accident by which many lives were lost and
a large number ot people injured occurred
on the Norfolk and Western Eail
roid at 2:30 o'clock this morn
ing, one mile above Flaxton's switch
and 31 miles above the city. Bain has beeu
falling almost continuously, and at times
very heavily, for 24 hours, swelling the
mountain streams greatly beyond their
Several trains had passed over the road
during the night, and it was thought that
the line was safe'for traffic, notwithstanding
the rains, and that no danger need be ap-
Erehended. At the place ot the accident
owever, the water had undermined the
roadbed and caused a washout about SO feet
long and 50 feet wide. The water at this
point was 8 to 10 feet deep.
A FRIGHTFUL LEAP.
Into this, watery gulch the engine made a
frightful leap while running at the rate of
30 miles an hour, carrying with it the
lender and eight cars. When the engine
struck bottom the rushing of the water into
the locomotive exploded the boiler. This
fact greatly augmented the catastrophe.
Debris was thrown in every direction by
the force of the explosion, injuring some of
those on the train by the flying fragments
and scattering firebrands, which ignited the
woodwork of the coaches. The flames
spread and destroyed a large amount of
mail and express matter, besides spreading
panic among the already terror-stricken
It is supposed that some of the passen
gers weie unable to extricate themselves
lrom the wreck and were consumed in the
flames, but it is difficult to get accurate in
formation, as the employes of the Norfolk
and Western Bailroad refuse to give any
information to the pnblic.
THE KILLED AND INJUKED.
It is impossible to state the number of
persons killed, but the most reliable esti
mate puts it between 25 and 30. The num
ber of wounded will be far in excess of the
number killed. Thirty of tbe wounded have
been taken to Boanoke, 13 to Bufordsville
and 50 fo LJberty The adopted daughter
of Mrs. Judge Thampsoo, of Augusta coun
ty, was killed, pad Mrs. Thompson herself is
known to be very badly hurt.
Pat Donovan, the engineer, -with his fire-.
man, a man named. Bruce, was scalueuainr
burned to death by escaping steam. Train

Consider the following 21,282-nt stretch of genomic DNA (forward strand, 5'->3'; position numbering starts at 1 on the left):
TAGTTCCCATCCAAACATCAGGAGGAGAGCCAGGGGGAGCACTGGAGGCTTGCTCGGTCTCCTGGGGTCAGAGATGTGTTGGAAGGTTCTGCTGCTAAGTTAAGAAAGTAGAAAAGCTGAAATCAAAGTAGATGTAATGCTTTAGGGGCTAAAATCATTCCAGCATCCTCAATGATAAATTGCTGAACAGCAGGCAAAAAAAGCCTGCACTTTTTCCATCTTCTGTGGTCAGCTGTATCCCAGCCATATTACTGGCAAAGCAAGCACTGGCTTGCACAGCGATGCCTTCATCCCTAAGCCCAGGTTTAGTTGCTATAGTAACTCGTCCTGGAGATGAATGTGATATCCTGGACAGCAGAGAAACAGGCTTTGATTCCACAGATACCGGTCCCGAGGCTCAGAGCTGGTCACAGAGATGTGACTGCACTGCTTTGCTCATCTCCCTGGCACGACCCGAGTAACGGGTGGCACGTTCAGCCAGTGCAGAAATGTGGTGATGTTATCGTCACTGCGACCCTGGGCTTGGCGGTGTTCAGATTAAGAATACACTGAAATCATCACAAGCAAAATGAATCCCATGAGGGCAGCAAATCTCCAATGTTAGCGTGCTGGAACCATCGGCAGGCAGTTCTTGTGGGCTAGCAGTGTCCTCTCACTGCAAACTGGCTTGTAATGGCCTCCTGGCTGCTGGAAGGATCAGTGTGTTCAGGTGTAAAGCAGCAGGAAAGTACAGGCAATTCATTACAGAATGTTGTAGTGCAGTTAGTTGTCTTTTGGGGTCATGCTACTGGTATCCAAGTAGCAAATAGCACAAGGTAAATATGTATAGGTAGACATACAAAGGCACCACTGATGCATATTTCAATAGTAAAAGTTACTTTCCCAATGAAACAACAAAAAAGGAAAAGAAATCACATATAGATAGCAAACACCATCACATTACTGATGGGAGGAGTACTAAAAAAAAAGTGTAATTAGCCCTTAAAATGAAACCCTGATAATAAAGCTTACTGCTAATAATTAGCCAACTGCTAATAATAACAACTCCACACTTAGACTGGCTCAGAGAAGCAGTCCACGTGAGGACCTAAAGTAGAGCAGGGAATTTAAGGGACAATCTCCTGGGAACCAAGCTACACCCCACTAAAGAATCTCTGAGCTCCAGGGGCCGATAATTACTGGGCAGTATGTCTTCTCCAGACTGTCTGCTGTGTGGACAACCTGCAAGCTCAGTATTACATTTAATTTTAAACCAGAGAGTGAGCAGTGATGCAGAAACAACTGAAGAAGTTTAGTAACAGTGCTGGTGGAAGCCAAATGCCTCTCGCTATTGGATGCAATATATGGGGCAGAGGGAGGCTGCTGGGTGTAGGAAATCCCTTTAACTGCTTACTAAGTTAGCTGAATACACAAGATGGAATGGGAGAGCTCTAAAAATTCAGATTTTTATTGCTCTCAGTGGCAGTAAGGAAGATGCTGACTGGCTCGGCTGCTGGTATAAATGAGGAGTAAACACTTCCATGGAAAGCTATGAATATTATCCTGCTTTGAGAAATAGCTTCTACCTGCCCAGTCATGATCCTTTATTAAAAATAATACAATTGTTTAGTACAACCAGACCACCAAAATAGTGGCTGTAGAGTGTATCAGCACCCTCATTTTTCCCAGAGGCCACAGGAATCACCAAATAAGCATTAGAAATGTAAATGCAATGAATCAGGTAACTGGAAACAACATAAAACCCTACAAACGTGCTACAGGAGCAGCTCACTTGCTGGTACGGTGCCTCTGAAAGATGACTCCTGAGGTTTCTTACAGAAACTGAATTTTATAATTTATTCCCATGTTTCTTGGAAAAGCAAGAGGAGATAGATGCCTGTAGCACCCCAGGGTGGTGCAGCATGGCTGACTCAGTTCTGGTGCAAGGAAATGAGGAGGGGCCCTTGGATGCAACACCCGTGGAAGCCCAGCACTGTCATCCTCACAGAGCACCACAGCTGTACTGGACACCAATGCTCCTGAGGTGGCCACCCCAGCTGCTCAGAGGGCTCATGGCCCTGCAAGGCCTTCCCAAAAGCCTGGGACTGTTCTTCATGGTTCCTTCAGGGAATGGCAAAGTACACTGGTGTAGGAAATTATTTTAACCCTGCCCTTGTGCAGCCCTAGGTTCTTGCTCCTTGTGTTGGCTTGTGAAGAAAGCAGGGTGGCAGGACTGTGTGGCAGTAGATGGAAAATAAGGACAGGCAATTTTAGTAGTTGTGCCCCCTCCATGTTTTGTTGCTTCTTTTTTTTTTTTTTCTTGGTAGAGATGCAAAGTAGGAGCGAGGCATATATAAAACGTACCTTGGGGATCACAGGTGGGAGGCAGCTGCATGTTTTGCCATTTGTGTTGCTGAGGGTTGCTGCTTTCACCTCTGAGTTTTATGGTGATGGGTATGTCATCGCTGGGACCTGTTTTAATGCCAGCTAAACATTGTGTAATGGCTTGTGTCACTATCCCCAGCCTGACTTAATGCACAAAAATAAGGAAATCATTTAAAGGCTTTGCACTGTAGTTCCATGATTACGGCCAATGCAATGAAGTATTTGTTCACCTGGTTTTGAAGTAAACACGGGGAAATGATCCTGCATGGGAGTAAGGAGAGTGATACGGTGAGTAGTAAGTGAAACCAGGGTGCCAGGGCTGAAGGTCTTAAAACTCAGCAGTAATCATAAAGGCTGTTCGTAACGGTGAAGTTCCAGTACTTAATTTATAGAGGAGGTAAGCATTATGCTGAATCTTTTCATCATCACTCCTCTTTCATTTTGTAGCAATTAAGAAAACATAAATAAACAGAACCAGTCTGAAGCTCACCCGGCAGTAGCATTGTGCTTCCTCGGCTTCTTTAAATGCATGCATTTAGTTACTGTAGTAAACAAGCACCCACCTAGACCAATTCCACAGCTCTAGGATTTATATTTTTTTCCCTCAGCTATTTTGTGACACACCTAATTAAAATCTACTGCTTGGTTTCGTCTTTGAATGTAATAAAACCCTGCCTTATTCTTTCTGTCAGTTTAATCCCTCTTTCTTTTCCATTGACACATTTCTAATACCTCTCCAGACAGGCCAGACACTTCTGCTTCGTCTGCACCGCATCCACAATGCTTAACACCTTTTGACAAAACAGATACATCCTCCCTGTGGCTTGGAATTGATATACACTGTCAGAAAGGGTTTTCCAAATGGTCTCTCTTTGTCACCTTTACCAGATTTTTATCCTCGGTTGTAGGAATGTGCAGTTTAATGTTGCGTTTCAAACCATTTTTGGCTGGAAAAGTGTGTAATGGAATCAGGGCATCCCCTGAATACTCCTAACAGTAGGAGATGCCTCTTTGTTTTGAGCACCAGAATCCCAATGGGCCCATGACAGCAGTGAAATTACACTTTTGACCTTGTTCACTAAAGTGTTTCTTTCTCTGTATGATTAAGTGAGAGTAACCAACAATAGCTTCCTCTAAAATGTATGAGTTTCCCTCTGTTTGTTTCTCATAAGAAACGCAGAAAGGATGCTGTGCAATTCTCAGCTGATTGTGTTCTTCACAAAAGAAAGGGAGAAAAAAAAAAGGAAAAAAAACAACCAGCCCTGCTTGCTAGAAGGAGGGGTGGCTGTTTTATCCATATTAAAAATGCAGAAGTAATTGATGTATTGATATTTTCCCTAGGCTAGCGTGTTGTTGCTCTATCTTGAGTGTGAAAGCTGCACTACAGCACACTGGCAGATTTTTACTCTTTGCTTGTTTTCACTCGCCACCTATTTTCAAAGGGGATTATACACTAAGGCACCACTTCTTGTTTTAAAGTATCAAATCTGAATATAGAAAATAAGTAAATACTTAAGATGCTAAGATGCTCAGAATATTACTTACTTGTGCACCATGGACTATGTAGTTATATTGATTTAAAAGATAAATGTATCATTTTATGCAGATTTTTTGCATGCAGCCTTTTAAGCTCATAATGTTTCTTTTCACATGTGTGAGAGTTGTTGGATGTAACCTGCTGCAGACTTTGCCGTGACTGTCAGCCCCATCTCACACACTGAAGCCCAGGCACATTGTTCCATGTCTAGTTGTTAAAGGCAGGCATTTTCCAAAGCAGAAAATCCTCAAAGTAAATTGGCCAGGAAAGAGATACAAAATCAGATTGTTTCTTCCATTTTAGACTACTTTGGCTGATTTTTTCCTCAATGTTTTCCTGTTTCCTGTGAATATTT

Dispatcher Lipsey was also burned to death.
Among the others who lost their lives were:
J. J. Eose, potal clerk, of Abingdon, Va.;
John Kirkpatrick, of Lynchburg; W. C.
Stead, and the husband and two children of
a lady passenger on the train, whose name
cannot be learned.
Mr. Stead was an Englishman, and was
agent of an hunting and fishing expedition.
He was on his wav to England for supplies
when he met bis death. Major J. C. Cas
sell, Superintendent of the-Lynchburg di
vision of the Norfolk and Western, was on
the train and was seriously injured, as were
also Baggagemaster Ford and Captain Bow
land Johnstown, who was in charge of the
TO SUPPEESS THE NEWS.
It was thought that Captain Johnston
was fatally wounded, but a later report says
that the condition of him and Baggage
master Ford is somewhat improved. L. B.
Summers, a postal clerk, of Abingdon, Va.,
was badly bruised, but iortunately escaped
the fate of his running mate, Bose. There
is no telegraphic communication nearer the
wreck than Liberty, and it is hard to get
information from there, as the Norfolk and
Western refused to permit reporters to go
on the train which went there.
A relief train was made up at Lynchburg
late in the afternoon to go to the scene of
the wreck, and a number of physicians went
down on it to do what they could"
to aid the wounded. The Norfolk and
Western people absolutely refused to
allow any newspaper men aboard the
train, and several who got on, despite orders
to the contrary, were put off. The railroad
men also refused to give out any informa
tion in regard to the wreck.
Six dead bodies have been recovered.
Tne bodies of P. Donovan, engineer, and
Postal Clerk Bose were recognized. Tha
others are not known.
HATES'T PACKED THEIR GRIPS.
If a Pottery Trust Is to be Formed nt Cresw
sou No One Know It.
SPECIAL TELEGRAM TO THE DISPATCH.1
East Liverpool, July 2. A Dis
patch representative this morning called
upon several of the home manufacturers to
ascertain, if possible, if such a meeting was
to be held, as has been stated, at Cresson,
to form a Pottery Trust, and those seen
said they had been notified of no such meet
ing to be held either Tuesday or any other
day. One gentleman, who is said to have
given his assent to the scheme, said:
"I would like to know if such a meeting
was to be held, and if such was the case my ,,
grip would be packed. At present I don t
think the plans of the proposed trust have
been formulated, and when they are all will
be asked to enter. Snch a meeting will
more than likely be held, but when or
where has not been anuounced. In my
opinion-two or three weeks will elapse be
fore all are apprised of the scheme." ,-.
HE RESISTED ARREST.
The Desperate Means Necessary to Captora
an Unwilling Moonshiner.
SPECIAL TELEGRAM TO THE DISPATCH.!
Franklin, Pa., July 2. "Sic" Mong,
wanted by the authorities for "moonshin- v
ing," was arrested at East Hickory, Forest
countv. last night The prisoner made a, .
desperate resistance and had to be knocked ,
senseless before he could be taken.
"Sic" and his father escaped from the
Forest countv jail several months ago, and t
the latter is still at large. Their illicit dis-a
tillery has been destroyed and the business.
A Cold Wave la the Northwesr.
St. Paul, July 2. The cold wave at-
rived on schedule time and light overcoats,
have to-night taken the place of palm leaf;
fans. During the day the mercury ranged
between CO and 70 and to-night at 7 o'clock
the Signal Service recorded 60 degrees, a
drop of 26 degress in less than 12 hours.
A similar drop in temnerature was reported
. .L- V- .u . l. ' a -
iroiu uie Aiuibuwth generally.